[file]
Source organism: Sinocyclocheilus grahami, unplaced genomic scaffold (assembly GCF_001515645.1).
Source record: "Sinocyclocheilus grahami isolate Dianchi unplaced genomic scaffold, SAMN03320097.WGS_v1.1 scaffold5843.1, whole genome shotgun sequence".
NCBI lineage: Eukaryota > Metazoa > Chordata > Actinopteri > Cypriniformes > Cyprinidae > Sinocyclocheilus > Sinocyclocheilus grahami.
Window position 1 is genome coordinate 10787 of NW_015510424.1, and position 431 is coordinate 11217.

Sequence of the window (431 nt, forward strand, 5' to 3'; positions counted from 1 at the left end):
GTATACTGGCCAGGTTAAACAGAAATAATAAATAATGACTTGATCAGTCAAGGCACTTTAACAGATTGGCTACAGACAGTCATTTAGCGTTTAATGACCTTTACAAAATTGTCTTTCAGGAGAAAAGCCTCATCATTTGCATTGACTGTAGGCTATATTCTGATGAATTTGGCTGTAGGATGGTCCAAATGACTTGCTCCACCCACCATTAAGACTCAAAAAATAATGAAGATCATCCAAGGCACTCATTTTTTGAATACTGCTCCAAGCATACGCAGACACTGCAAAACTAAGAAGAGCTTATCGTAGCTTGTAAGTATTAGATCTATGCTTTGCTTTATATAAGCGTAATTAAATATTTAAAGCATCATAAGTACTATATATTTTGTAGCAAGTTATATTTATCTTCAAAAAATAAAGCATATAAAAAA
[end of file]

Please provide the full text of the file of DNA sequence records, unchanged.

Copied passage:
Source organism: Sinocyclocheilus grahami, unplaced genomic scaffold (assembly GCF_001515645.1).
Source record: "Sinocyclocheilus grahami isolate Dianchi unplaced genomic scaffold, SAMN03320097.WGS_v1.1 scaffold5843.1, whole genome shotgun sequence".
NCBI lineage: Eukaryota > Metazoa > Chordata > Actinopteri > Cypriniformes > Cyprinidae > Sinocyclocheilus > Sinocyclocheilus grahami.
Window position 1 is genome coordinate 10787 of NW_015510424.1, and position 431 is coordinate 11217.

Sequence of the window (431 nt, forward strand, 5' to 3'; positions counted from 1 at the left end):
GTATACTGGCCAGGTTAAACAGAAATAATAAATAATGACTTGATCAGTCAAGGCACTTTAACAGATTGGCTACAGACAGTCATTTAGCGTTTAATGACCTTTACAAAATTGTCTTTCAGGAGAAAAGCCTCATCATTTGCATTGACTGTAGGCTATATTCTGATGAATTTGGCTGTAGGATGGTCCAAATGACTTGCTCCACCCACCATTAAGACTCAAAAAATAATGAAGATCATCCAAGGCACTCATTTTTTGAATACTGCTCCAAGCATACGCAGACACTGCAAAACTAAGAAGAGCTTATCGTAGCTTGTAAGTATTAGATCTATGCTTTGCTTTATATAAGCGTAATTAAATATTTAAAGCATCATAAGTACTATATATTTTGTAGCAAGTTATATTTATCTTCAAAAAATAAAGCATATAAAAAA